UPDATE: Fiji: WLUML Statement on stay of all charges against human rights lawyer Imrana Jalal
This is an update to the January 2010 WLUML Statement on charges against Imrana Jalal: Women Living Under Muslim Laws warmly welcomes the July 30th decision by Justice Priyantha Fernando of the Fiji High Court to stay the remaining charge against Fijian human rights lawyer and longtime WLUML networker Imrana Jalal. Along with the rest of the international human rights movement, WLUML will now be closely watching the treatment of Justice Priyantha Fernando to make sure that he is not subject to adverse consequences of any kind for his appropriate ruling in this case. We note that according to the UN Basic Principles on the Independence of the Judiciary, “it is the duty of all governmental and other institutions to respect and observe the independence of the judiciary.”
Initially, seven charges were brought against Imrana Jalal by the recently created Fiji Independent Commission Against Corruption (FICAC) on January 1, 2010. These charges concerned the license for a restaurant she owned with her husband, but in whose day-to-day operations she was not involved. Our research indicates that many Suva businesses operate pending the grant of a license. We were unable to discover a single case in which a business owner had been similarly prosecuted in the High Court, by FICAC or the Director of Public Prosecutions who is charged with the responsibility of prosecuting only serious crimes, for such a minor regulatory infraction. WLUML believes these charges to have been politically motivated. A single related charge in this case remains outstanding against Ms. Jalal’s husband, Sakiusa Tuisolia. Given that this charge stems from the same underlying facts as the other counts which have now been stayed, WLUML hopes that this charge will also be stayed at the earliest possible time.
Though the unfounded prosecution of Imrana Jalal is thankfully over now, she has incurred thousands of dollars in legal fees, has had to endure travel restrictions for months and has even been made to sit in the dock like a defendant facing serious criminal charges. This has caused undue stress for her and her family, and limited her ability to engage in human rights work – which may have been the intent of the prosecution. It has also had a chilling effect on the rest of the human rights community, many of whose members now fear they will face similar prosecutions.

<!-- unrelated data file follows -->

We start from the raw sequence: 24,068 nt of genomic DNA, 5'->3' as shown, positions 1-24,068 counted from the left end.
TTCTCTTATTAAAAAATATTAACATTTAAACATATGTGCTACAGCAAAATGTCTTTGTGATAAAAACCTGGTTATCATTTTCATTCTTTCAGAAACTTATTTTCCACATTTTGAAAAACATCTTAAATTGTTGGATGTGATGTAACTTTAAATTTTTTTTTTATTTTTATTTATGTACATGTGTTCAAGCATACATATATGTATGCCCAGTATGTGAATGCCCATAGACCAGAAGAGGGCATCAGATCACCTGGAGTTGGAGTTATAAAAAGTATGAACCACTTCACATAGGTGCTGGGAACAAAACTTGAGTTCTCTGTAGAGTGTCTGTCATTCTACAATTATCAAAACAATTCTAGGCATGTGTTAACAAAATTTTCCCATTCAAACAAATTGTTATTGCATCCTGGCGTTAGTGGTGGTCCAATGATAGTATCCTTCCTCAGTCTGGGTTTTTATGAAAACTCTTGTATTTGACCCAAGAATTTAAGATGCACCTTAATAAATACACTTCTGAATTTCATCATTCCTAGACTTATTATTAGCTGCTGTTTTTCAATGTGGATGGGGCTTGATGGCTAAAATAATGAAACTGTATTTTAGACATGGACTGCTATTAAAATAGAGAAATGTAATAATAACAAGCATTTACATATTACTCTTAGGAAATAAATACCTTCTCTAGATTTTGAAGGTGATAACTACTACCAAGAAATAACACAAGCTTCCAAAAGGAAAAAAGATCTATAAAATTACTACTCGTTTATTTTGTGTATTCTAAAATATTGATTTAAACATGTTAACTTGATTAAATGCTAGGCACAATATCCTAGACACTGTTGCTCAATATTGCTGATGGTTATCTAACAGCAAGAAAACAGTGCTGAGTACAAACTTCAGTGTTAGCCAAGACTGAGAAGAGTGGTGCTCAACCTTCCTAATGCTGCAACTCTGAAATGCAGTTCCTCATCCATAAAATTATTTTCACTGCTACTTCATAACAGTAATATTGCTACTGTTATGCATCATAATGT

WLUML remains concerned about the sedition law, under which women human rights defenders could face a steep penalty for criticizing the regime, locally and abroad. The new media law requires them to register with the government, and face heavy fines for statements deemed to be in violation of the law. We are also alarmed by the possibility of future prosecutions similar to Ms. Jalal’s in which regulatory offences or ordinary criminal charges are abusively brought to harass human rights defenders.
Thus, we remain deeply concerned about the tense situation for all women human rights defenders in Fiji and will be intently scrutinizing their treatment, along with our partners in the international women’s human rights movement. WLUML urges governments, international organizations and other human rights NGOs to also continue to monitor the situation in Fiji closely and to support human rights defenders whenever necessary.
31 July 2010
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